The opinion of the court was delivered by: Samuel Der-yeghiayan, District Judge
This matter is before the court on Plaintiffs' motion for class certification. For the reasons stated below, the motion is granted.
Plaintiffs are individuals who allegedly used their credit cards in 2010 and 2011 at Defendant W&W Wholesale Inc.'s (W&W) stores and were allegedly provided printed receipts containing the expiration dates of their credit or debit cards. Plaintiffs contend that by printing the expiration dates on the credit or debit card receipts, W&W violated 15 U.S.C. § 1681c(g)(1) of the Fair and Accurate Credit Transactions Act of 2003 (FACTA). Plaintiffs also allege that W&W willfully violated FACTA. Plaintiffs now move to certify a class pursuant to Federal Rule of Civil Procedure 23.
A plaintiff can move for class certification pursuant to Federal Rule of Civil Procedure 23(a) (Rule 23(a)), which provides the following:
(a) Prerequisites. One or more members of a class may sue or be sued as representative parties on behalf of all members only if:
(1) the class is so numerous that joinder of all members is impracticable;
(2) there are questions of law or fact common to the class;
(3) the claims or defenses of the representative parties are typical of the claims or defenses of the class; and
(4) the representative parties will fairly and adequately protect the interests of the class.
Fed. R. Civ. P. 23(a). The Seventh Circuit has indicated that "[c]ertification as a class action can coerce a defendant into settling on highly disadvantageous terms regardless of the merits of the suit," and thus a class can be certified by a court only if the court is convinced "after a rigorous analysis, that the prerequisites of Rule 23(a) have been satisfied." CE Design Ltd. v. King Architectural Metals, Inc., 637 F.3d 721, 724 (7th Cir. 2011)(emphasis in original)(internal quotations omitted). The certification of a class in a case is "an exception to the usual rule that litigation is conducted by and on behalf of the individual named parties only." Wal-Mart Stores, Inc. v. Dukes, 131 S.Ct. 2541, 2550 (2011)(quoting Califano v. Yamasaki,442 U.S. 682, 700-01 (1979)).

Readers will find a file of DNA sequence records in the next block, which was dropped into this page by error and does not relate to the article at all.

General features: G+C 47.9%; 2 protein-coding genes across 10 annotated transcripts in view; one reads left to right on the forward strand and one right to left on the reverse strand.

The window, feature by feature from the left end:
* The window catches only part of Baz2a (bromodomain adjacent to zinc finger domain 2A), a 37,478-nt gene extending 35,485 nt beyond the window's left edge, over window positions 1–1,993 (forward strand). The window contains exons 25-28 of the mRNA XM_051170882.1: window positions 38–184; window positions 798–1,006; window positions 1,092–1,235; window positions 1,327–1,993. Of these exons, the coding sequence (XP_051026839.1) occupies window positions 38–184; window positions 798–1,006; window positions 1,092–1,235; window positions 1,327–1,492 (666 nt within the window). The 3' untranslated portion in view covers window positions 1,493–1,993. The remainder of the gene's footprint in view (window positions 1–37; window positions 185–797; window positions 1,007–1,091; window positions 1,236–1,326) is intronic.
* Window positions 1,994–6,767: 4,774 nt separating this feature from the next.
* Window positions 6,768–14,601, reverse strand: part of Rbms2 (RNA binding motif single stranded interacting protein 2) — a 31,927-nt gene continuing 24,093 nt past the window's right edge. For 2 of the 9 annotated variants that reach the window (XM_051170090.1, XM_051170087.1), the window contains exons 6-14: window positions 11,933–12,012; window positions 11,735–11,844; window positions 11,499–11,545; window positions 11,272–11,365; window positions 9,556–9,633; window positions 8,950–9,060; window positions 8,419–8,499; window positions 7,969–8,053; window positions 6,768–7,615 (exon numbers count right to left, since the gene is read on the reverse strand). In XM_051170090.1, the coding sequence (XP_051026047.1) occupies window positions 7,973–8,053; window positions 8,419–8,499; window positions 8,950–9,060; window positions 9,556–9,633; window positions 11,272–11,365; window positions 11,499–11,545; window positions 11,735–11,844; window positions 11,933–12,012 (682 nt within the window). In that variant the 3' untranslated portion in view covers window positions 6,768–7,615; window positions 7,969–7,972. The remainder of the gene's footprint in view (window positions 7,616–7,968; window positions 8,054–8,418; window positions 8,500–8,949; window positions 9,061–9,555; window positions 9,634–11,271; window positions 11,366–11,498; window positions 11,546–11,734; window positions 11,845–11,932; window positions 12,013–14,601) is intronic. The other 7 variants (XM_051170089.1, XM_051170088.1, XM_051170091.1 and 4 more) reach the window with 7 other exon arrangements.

A court may certify a class if the "numerosity, commonality, typicality, and adequate representation" requirements of Rule 23(a) are met and one of the requirements of Federal Rule of Civil Procedure 23(b) (Rule 23(b)) are also met. Fed. R. Civ. P. 23(b); Dukes, 131 S.Ct. at 2548-50; see also Oshana v. Coca-Cola Co., 472 F.3d 506, 513 (7th Cir. 2006)(stating that a "district court may certify a class of plaintiffs if the putative class satisfies all four requirements of Federal Rule of Civil Procedure 23(a)-numerosity, commonality, typicality, and adequacy of representation-and any one of the conditions of Rule 23(b)"); Payton v. County of Kane, 308 F.3d 673, 677 (7th Cir. 2002)(stating that "a determination of the propriety of class certification should not turn on likelihood of success on the merits"); Keele v. Wexler, 149 F.3d 589, 592 (7th Cir. 1998)(stating that "[t]he Federal Rules of Civil Procedure provide the federal district courts with broad discretion to determine whether certification of a class-action lawsuit is appropriate").
Plaintiffs seek to certify the ...